God of War new feature

God of War PC Performance Analysis

It still feels like an April’s Fools joke but God of War will officially release on PC in a few hours. Powered by Santa Monica’s in-house engine and ported by Jetpack Interactive, it’s time to benchmark it and see how it performs on the PC platform.

For this PC Performance Analysis, we used an Intel i9 9900K with 16GB of DDR4 at 3800Mhz, AMD’s Radeon RX580, RX Vega 64,  RX 6900XT, NVIDIA’s GTX980Ti, RTX 2080Ti and RTX 3080. We also used Windows 10 64-bit, the GeForce 497.29 and the Radeon Software Adrenalin 2020 Edition 22.1.1 drivers.

God of War CPU scaling

Jetpack Interactive has implemented a respectable amount of graphics settings. PC gamers can adjust the quality of Textures, Models, Anisotropic Filtering, Shadows, Reflections, Atmospherics and Ambient Occlusion. As we’ve already reported, the game also supports NVIDIA DLSS and AMD FSR. Furthermore, there is a Framerate Limit setting. Unfortunately, though, there isn’t any FOV slider (mainly due to the game’s one-shot camera design). What’s also disappointing here is the lack of a fullscreen mode. God of War currently supports only Window and Borderless modes. As such, PC gamers cannot downsample from a higher resolution than their native one. This also eliminates the usage of NVIDIA’s upcoming DLDSR. In order to use higher resolutions, PC gamers will have to first set their desktop resolution to the one they want to use, and then launch the game. Let’s hope that Jetpack will add a fullscreen mode via a post-launch update.

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God of War does not feature any built-in benchmark tool. As such, we’ve decided to test the following scene. This is scene features numerous alpha/volumetric effects, and appears to be quite demanding.

God of War - PC benchmark scene - Native 4K & DLSS Quality - Ultra Quality Settings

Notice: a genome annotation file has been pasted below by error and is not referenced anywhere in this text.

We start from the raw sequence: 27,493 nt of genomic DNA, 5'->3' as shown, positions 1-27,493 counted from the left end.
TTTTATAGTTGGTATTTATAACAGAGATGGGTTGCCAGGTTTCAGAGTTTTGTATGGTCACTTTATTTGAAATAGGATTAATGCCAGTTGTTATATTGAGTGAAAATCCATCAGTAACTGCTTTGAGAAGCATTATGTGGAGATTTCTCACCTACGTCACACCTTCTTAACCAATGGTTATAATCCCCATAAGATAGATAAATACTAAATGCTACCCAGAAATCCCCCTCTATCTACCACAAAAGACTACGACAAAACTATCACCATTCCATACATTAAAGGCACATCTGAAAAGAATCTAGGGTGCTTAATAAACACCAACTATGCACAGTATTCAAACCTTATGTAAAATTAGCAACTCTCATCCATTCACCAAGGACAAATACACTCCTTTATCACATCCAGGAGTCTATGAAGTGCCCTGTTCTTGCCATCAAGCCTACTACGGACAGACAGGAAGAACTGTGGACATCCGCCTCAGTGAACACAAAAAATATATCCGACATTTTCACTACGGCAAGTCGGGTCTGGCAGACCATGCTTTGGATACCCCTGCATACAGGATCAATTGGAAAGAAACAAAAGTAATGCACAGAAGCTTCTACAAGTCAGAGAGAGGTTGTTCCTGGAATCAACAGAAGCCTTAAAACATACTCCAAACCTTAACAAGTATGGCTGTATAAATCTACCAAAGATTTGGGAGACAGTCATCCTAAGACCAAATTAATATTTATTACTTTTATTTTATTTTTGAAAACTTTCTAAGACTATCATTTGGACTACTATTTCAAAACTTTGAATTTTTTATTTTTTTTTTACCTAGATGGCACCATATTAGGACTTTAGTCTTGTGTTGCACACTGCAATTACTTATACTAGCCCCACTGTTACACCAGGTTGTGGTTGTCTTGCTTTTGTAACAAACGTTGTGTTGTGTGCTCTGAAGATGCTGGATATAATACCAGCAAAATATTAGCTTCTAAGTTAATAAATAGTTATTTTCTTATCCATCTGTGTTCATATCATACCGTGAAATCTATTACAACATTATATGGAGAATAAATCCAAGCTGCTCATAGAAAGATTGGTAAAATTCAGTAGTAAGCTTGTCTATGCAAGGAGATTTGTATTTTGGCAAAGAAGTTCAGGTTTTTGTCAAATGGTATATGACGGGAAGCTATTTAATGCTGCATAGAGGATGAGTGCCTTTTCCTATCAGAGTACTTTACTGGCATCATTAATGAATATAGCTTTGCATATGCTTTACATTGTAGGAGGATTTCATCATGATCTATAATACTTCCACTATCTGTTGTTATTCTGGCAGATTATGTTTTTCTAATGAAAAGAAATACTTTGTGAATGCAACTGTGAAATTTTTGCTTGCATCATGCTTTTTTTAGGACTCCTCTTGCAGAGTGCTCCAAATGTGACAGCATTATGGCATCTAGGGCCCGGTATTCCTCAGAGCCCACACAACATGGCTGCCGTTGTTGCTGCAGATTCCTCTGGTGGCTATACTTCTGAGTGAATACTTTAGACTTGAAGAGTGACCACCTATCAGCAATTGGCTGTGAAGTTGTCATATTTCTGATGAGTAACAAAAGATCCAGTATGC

In order to find out how the game scales on multiple CPU threads, we simulated a dual-core, a quad-core and a hexa-core CPU. God of War requires at least four CPU cores, and can fully utilize eight CPU cores. This is a pleasant surprise, especially since the game is using the DirectX 11 API.

Our simulated dual-core system was simply unable to offer an enjoyable gaming experience. Without Hyper-Threading, the game was a mess on that system. With Hyper-Threading, we had major stuttering issues. Hell, even our simulated quad-core system had stuttering issues (that could be only resolved by enabling Hyper-Threading). So, for a smooth gaming experience, we recommend a modern-day quad-core system (that supports Hyper-Threading). It’s also worth noting that the game ran faster on our i9 9900K when we disabled Hyper-Threading. So, if you have eight (or more) CPU cores, we suggest disabling it.

God of War CPU benchmarks

God of War can be easily described as a GPU-bound title. At 1080p/Ultra, the only GPUs that were able to provide a 60fps experience were the RTX2080Ti and the RTX3080. Although the average framerate of the AMD Radeon RX 6900XT was around 90fps, there were some drops to low 50s. This is mainly due to AMD’s awful DX11 drivers. As we’ve reported multiple times, there is an additional driver overhead on AMD’s hardware in all DX11 games. AMD hasn’t done anything to address this issue, and we don’t expect the red team to ever resolve this. You can easily reproduce this DX11 overhead issue on AMD’s GPUs. All you have to do is turn Kratos (in the scene we used for our benchmarks) and look at the road that leads to your house.

God of War GPU benchmarks-1